“The relevant provisions of the Act on which reliance is placed before us are Sections 5(2), 9(1)(i), 160, 161 and 163. Section 5(2) of the Act which deals with the chargeability of the income of a person who is a non-resident under the Act provides that subject to the provisions of the Act, the total income of any previous year of a person who is a non-resident includes all income  from whatever source derived (a) which is received or is deemed to be received in India in such year by or on behalf of such person, or (b) accrues or arises or is deemed to accrue or arise in India  during such year. Explanation 1 to Section 5(2) of the Act declares that an income arising abroad can not be deemed to be received in India for the purpose of that section by reason only of the fact that it is included in a balance sheet prepared in India. Section 9(1)(i) of the Act provides that all income accruing or arising whether directly or indirectly, through or from any business connection in India, or through or from any property in India, or through or from any asset or source of income in India, or through the transfer of a capital asset situate in India shall be deemed to accrue or arise in India. The Explanation to this clause provides that in the  case of a business of which all the operations are  not carried out in India, the income of the  business deemed under this clause to accrue or arise in India shall be only such part of the  income as is reasonably attributable to the  operations carried out in India and in the case of a non-resident no income shall be deemed to accrue or arise in India to him through or from operations which are confined to the purchase of goods in India for the purpose of export”.

[Underlining by us for emphasis]

15. It was found that un-disputedly the assessees, who were the respondents therein, rendered services as selling agent to the statutory agent outside the taxable territories (India). The mere fact that the commission payable to those assessees, non-residents, were shown in the balance sheet of the dealer in India would not by itself bring it under the total income of the non-resident as is specified by Explanation-1 to Section 5(2). The decision in P.V.Raghava Reddi v. CIT  [(1962) 44 ITR 720 (SC)] was distinguished. In Raghava Reddi, Mica being not directly importable by a Japanese buyer, it had to be exported to a Japanese State organization. An agent was appointed in Tokyo, which agent, as per the agreement itself made it a condition that due to difficulties in their country the Indian party to the contract shall credit the commission amounts to their (Tokyo agent’s) account and disburse it in accordance with the instructions of the Tokyo agent. It was found that the character of the money changed from a debt, as shown in the balance sheet, to a deposit, which attracts the application of Section 4(1)(a) of the IT Act.

16. As far as Toshuku Ltd. is concerned, all its operations were carried out outside India. Clause (a) of the Explanation to Section 9(1)(i) provides that in the case of a business of which all operations are not carried out in India, the income of the business deemed under that clause to arise or accrue in India shall be only such part of the income as is reasonably attributed to the operations carried out in India. It was held so by their Lordships:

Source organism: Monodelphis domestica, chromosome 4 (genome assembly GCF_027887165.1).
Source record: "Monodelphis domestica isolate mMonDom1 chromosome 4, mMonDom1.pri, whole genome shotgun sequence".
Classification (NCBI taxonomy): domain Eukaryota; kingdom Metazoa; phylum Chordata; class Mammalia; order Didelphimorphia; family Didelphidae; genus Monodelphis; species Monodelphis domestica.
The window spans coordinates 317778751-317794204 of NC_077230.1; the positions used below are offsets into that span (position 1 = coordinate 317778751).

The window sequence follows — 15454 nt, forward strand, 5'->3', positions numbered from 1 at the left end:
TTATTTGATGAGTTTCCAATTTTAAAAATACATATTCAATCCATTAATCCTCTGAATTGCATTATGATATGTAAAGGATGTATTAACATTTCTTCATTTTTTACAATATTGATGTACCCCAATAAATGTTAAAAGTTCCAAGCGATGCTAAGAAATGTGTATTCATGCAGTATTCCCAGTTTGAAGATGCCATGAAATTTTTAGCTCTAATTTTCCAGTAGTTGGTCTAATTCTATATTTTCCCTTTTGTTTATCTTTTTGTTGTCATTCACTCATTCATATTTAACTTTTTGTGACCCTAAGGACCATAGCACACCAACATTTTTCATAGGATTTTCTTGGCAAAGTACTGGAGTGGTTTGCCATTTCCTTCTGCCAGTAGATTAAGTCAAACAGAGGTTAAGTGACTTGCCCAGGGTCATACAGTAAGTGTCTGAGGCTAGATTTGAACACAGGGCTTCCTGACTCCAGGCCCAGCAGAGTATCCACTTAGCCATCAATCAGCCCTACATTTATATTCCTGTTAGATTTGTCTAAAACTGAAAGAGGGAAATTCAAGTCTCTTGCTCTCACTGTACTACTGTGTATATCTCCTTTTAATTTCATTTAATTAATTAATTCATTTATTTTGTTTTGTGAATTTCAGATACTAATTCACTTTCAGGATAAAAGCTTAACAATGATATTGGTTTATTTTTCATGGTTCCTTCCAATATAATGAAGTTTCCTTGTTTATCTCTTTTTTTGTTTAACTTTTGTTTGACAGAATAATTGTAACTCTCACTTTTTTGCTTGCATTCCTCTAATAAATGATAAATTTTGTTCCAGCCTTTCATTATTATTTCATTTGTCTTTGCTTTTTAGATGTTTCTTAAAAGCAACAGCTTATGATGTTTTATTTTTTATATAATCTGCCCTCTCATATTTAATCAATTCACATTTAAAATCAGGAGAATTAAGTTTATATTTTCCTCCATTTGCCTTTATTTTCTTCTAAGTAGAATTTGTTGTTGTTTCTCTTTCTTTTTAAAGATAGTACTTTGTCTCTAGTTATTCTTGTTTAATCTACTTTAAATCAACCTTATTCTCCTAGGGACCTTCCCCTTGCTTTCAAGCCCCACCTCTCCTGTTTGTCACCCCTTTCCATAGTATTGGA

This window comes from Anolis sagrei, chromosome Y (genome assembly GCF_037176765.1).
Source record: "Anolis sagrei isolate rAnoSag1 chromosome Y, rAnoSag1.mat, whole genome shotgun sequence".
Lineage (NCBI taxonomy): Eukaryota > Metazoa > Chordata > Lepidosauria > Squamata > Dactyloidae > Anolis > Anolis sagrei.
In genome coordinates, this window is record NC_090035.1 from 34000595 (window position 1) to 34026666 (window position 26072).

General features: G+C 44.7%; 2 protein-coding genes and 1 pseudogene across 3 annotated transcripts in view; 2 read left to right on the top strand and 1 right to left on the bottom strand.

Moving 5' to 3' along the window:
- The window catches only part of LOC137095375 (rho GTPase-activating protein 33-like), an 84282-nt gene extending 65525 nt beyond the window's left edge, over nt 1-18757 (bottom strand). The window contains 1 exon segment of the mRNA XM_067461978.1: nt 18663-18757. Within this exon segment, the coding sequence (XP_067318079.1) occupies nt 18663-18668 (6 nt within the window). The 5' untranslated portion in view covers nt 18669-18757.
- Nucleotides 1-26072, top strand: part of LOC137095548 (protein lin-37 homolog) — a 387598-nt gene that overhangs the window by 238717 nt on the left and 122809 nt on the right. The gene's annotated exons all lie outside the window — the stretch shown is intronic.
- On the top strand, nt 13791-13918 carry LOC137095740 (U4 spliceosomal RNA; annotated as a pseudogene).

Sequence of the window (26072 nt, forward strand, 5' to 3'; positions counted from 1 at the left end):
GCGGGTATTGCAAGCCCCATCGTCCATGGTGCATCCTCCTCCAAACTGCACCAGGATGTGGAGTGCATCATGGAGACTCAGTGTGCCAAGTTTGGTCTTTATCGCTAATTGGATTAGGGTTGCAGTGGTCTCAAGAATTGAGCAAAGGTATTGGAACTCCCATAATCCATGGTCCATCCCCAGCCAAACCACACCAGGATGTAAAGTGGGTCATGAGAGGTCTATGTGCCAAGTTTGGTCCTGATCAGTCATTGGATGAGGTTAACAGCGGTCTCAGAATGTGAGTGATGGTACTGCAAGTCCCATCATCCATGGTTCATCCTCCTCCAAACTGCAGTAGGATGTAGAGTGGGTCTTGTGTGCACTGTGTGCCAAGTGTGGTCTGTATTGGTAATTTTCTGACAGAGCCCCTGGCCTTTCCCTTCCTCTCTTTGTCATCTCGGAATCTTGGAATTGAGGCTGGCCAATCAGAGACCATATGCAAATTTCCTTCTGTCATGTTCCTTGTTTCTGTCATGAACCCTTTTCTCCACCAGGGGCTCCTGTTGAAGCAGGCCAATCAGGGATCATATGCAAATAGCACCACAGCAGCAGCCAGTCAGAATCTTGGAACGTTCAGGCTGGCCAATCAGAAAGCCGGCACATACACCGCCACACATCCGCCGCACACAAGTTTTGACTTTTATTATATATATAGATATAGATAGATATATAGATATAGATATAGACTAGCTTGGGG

“In the instant case, the non-resident assessee did not carry on any business operations in the taxable territories. They acted as selling agents outside India. The receipt in India of the sale proceeds of tobacco remitted or caused to be remitted by the purchasers from abroad does not amount to an operation carried out by the assessees in India as contemplated by cl.(a) of the Explanation to S.9(1)(i) of the Act. The commission amounts which were earned by the non -resident assessee for services rendered outside India cannot, therefore, be deemed to be incomes which have either accrued or arisen in India. The High Court was, therefore, right in answering the question against the department”.

[underlining by us for emphasis]

17. The appellant had also argued that there is no territorial nexus based on Ishikawajima, which however was countered by the Department based on the Explanation substituted by Finance Act, 2010 with retrospective effect from 01.06.1976. The learned Senior Counsel had also specifically referred to GVK Industries Ltd. to buttress their argument, which is countered by the learned Counsel for the appellant with Jindal. By placing reliance on GVK Industries Ltd., it is urged by the Revenue that the ‘source rule’ as discussed therein makes it mandatory that the income of the recipient is to be charged or becomes chargeable in the country where the source of payment is located. On the other hand, the appellant relies on the decision in Jindal to argue that the Explanation as substituted by Finance Act 2010 does not take away the effect of Ishikawajima. Before we deal with the Explanation, we would just look at the facts and law declared in the decisions.

18. Ishikawajima considered a turnkey project, wherein there were a number of parties who were obliged to carry out different parts of the contract. With respect to the non-resident Ishikawajima, the contract involved offshore supply & services, onshore supply & services as also construction and erection. There was no dispute raised with respect to onshore supply & services and construction and erection, which were admitted to be taxable. The dispute was with respect to the amounts received or receivable by the non-resident from the resident for those offshore supply & services. The non-resident claimed that the comprehensive contract of onshore and offshore activities, is a divisible contract. Those activities attributable to be carried out within India would be taxable and those outside India would be non-taxable. The contention of the Revenue was that the contract being an integrated and composite one, the assessee was liable to pay tax. Their Lordships of the Hon’ble Supreme Court found that in construing a contract, the terms and conditions are to be read as a whole keeping in view the intention of the parties. The applicability of the tax laws though dependent on the nature of the contract, the contract itself cannot be construed based on the taxing provisions. There was no doubt that the offshore supplies and services, as is clear from their description itself, were offshore. The Department had rendered its opinion against that, only on the premise that offshore supplies and services were intimately connected with the turnkey project. Looking also at the provisions of the DTAA, it was held that the business connection as spoken of in Section 9(1) and the permanent establishment as stated in DTAA should not be mixed up.